How to Create a Scheduled Lambda in AWS CDK

On a recent project, we needed to create AWS lambda to run on a  schedule. We were able to do so using AWS’s CloudWatch service. The reason was that we needed a scheduled lambda to resolve pending transactions in our project. Being new to AWS and their services, I found some of their documentation to be a bit scattered and the CDK a bit hard to wrap my head around.

If you’re interested in learning more about scheduling an AWS lambda, I hope this tutorial will assist you. Now, I’ll show you a simplified version of our scheduled lambda in AWS CDK.

1. Create the lambda.

To start, we will need to install some packages for our lambda and Cloud Event Rules.

yarn add aws-cdk-lib

Next, we’ll import some functions from the CDK.


import {
   aws_events,
   aws_events_targets,
   aws_lambda,
   Duration,
} from "aws-cdk-lib";

Finally, we’ll create a new lambda in your stack and set a few common properties. Let’s take a look at them.

  • code: the source of the lambda function
  • handler: the function your lambda calls when invoked
  • runtime: runtime environment for the Lambda function
const myLamdba = new aws_lambda.Function(this, "MyLambda", {
      handler: "index.handler",
      runtime: aws_lambda.Runtime.NODEJS_16_X,
      code: aws_lambda.Code.fromAsset(
        path.join(__dirname, "my-lambda-handler")
      ),
    });

2. Create an event rule.

Now that we have a lambda, we will need to create an event rule that will run our lambda on a schedule. For this rule, we will specify the description, target, and schedule. Here’s what the rule will look like once we’re finished.


new aws_events.Rule(this,'my-lambda-rule',
      {
        description: "Description of the rule",
        targets: [
          new aws_events_targets.LambdaFunction(myLamdba),
        ],
        schedule: aws_events.Schedule.rate(Duration.minutes(10)),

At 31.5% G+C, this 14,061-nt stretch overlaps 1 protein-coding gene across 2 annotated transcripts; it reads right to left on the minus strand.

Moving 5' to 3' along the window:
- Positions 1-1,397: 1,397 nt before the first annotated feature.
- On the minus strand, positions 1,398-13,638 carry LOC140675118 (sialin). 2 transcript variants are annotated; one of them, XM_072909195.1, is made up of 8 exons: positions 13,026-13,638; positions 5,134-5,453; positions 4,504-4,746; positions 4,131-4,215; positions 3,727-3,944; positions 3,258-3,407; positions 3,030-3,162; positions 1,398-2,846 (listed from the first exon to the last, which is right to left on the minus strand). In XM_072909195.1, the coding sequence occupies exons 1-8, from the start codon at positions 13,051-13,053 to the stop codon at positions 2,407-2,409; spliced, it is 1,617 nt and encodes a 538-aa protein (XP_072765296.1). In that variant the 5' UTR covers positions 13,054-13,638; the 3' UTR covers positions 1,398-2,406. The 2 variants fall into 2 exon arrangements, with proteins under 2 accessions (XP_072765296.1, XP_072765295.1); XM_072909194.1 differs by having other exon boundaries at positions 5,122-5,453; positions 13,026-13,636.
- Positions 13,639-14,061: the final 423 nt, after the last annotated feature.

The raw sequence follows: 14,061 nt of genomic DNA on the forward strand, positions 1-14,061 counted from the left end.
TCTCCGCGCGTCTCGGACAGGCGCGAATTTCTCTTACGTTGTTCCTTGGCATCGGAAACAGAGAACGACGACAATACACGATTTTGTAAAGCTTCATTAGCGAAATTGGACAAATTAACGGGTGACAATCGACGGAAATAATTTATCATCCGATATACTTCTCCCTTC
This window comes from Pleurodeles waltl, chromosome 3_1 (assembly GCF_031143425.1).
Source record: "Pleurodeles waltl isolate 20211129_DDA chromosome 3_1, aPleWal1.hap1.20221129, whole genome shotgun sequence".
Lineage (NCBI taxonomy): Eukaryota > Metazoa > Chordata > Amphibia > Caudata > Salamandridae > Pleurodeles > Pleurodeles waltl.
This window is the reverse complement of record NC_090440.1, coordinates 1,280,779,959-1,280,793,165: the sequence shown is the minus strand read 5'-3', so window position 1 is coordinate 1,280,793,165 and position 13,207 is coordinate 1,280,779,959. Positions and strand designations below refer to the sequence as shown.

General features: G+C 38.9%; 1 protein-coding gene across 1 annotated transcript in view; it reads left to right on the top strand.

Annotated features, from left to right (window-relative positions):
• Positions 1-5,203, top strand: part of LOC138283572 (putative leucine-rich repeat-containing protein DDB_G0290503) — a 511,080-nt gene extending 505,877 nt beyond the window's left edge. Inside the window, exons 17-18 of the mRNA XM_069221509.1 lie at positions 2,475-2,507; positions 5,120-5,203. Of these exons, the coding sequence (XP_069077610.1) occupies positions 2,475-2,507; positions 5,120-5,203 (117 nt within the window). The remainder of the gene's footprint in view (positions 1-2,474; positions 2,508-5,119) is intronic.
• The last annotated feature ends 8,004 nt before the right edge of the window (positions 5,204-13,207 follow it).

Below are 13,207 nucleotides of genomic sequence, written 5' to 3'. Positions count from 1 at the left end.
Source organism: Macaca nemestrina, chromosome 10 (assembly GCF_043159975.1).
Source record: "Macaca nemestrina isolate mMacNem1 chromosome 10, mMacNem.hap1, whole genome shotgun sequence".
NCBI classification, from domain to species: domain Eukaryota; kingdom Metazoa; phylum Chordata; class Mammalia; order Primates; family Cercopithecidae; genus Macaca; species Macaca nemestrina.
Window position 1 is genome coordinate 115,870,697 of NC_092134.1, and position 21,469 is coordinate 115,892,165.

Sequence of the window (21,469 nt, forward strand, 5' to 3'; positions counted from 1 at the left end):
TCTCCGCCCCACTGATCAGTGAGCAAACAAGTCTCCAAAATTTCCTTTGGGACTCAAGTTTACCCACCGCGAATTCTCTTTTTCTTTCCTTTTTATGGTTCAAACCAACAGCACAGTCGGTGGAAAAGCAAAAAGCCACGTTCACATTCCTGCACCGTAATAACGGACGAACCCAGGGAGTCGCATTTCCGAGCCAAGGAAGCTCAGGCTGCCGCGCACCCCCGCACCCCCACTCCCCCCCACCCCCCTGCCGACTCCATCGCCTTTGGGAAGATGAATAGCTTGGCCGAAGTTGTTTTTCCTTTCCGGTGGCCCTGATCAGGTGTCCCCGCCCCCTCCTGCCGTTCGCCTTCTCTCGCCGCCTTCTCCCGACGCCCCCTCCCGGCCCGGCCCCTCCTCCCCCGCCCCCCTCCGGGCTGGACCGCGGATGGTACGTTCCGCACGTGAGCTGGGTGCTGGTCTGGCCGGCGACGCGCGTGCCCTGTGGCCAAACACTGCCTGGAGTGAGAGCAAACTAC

}
    );

First, we’ll set up the description of the rule. This can help you identify your rule when viewing CloudWatch logs.


  description: "Description of the rule"

Next, we set the rule’s target as our lambda.

 
targets: [
          new aws_events_targets.LambdaFunction(myLambda),
        ],

Last, we set the lambda’s execution schedule. Here, we’ll set the lambda to run every 10 minutes.


schedule: aws_events.Schedule.rate(Duration.minutes(10)),

Or you can use cron expressions to set its schedule.


schedule: aws_events.Schedule.cron({ minute: "10"})

Put it all together.

Here’s the final product.


const myLamdba = new aws_lambda.Function(this, "MyLambda", {
   handler: "index.handler",
   runtime: aws_lambda.Runtime.NODEJS_16_X,
   code: aws_lambda.Code.fromAsset(
        path.join(__dirname, "my-lambda-handler")
      ),
    });

new aws_events.Rule(this,'my-lambda-rule',{
   description: "Description of the rule",'
   targets: [new aws_events_targets.LambdaFunction(myLamdba)],
   schedule: aws_events.Schedule.rate(Duration.minutes(10)),
      }
    );

Running a Lambda on a Schedule

With the rule and lambda set up, this should allow you to run a lambda on a schedule. While scheduled lambdas are powerful, they are best used in automatically executing repeated tasks. In our case, we used it to resolve overdue pending transactions in our project. Learning about AWS’s CDK can feel pretty intimidating, so I hope this helps. Good luck!